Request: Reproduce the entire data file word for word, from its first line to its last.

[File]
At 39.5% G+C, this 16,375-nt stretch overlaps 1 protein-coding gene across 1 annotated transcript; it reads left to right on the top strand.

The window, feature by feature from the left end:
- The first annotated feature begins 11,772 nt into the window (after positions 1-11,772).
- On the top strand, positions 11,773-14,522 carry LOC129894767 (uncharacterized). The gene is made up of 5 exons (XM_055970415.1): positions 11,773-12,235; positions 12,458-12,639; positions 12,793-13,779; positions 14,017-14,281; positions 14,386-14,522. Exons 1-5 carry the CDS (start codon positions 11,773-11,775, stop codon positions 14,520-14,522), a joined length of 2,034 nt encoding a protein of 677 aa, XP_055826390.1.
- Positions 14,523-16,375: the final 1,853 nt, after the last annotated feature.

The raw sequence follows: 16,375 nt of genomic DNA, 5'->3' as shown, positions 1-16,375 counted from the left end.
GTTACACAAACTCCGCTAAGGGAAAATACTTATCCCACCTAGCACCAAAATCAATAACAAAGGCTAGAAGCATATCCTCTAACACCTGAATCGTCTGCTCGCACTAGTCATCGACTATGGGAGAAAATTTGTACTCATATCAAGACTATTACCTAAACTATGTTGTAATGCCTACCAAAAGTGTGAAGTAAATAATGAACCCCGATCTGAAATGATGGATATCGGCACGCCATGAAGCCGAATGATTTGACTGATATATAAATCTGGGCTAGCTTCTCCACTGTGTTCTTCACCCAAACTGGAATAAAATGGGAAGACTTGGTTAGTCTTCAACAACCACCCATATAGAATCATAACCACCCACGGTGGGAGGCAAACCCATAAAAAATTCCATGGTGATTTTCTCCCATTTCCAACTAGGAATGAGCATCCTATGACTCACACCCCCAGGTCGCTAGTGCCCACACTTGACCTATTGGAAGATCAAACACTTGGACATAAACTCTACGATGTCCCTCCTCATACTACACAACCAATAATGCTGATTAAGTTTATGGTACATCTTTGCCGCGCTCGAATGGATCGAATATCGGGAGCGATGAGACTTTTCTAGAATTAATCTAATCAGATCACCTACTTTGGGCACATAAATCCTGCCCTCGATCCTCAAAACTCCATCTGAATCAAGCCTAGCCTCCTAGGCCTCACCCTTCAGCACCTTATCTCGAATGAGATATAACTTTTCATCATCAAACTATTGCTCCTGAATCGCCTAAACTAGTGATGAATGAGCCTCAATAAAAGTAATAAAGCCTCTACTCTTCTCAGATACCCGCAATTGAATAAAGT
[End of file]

At 39.5% G+C, this 16,375-nt stretch overlaps 1 protein-coding gene across 1 annotated transcript; it reads left to right on the top strand.

The window, feature by feature from the left end:
- The first annotated feature begins 11,772 nt into the window (after positions 1-11,772).
- On the top strand, positions 11,773-14,522 carry LOC129894767 (uncharacterized). The gene is made up of 5 exons (XM_055970415.1): positions 11,773-12,235; positions 12,458-12,639; positions 12,793-13,779; positions 14,017-14,281; positions 14,386-14,522. Exons 1-5 carry the CDS (start codon positions 11,773-11,775, stop codon positions 14,520-14,522), a joined length of 2,034 nt encoding a protein of 677 aa, XP_055826390.1.
- Positions 14,523-16,375: the final 1,853 nt, after the last annotated feature.

The raw sequence follows: 16,375 nt of genomic DNA, 5'->3' as shown, positions 1-16,375 counted from the left end.
GTTACACAAACTCCGCTAAGGGAAAATACTTATCCCACCTAGCACCAAAATCAATAACAAAGGCTAGAAGCATATCCTCTAACACCTGAATCGTCTGCTCGCACTAGTCATCGACTATGGGAGAAAATTTGTACTCATATCAAGACTATTACCTAAACTATGTTGTAATGCCTACCAAAAGTGTGAAGTAAATAATGAACCCCGATCTGAAATGATGGATATCGGCACGCCATGAAGCCGAATGATTTGACTGATATATAAATCTGGGCTAGCTTCTCCACTGTGTTCTTCACCCAAACTGGAATAAAATGGGAAGACTTGGTTAGTCTTCAACAACCACCCATATAGAATCATAACCACCCACGGTGGGAGGCAAACCCATAAAAAATTCCATGGTGATTTTCTCCCATTTCCAACTAGGAATGAGCATCCTATGACTCACACCCCCAGGTCGCTAGTGCCCACACTTGACCTATTGGAAGATCAAACACTTGGACATAAACTCTACGATGTCCCTCCTCATACTACACAACCAATAATGCTGATTAAGTTTATGGTACATCTTTGCCGCGCTCGAATGGATCGAATATCGGGAGCGATGAGACTTTTCTAGAATTAATCTAATCAGATCACCTACTTTGGGCACATAAATCCTGCCCTCGATCCTCAAAACTCCATCTGAATCAAGCCTAGCCTCCTAGGCCTCACCCTTCAGCACCTTATCTCGAATGAGATATAACTTTTCATCATCAAACTATTGCTCCTGAATCGCCTAAACTAGTGATGAATGAGCCTCAATAAAAGTAATAAAGCCTCTACTCTTCTCAGATACCCGCAATTGAATAAAGT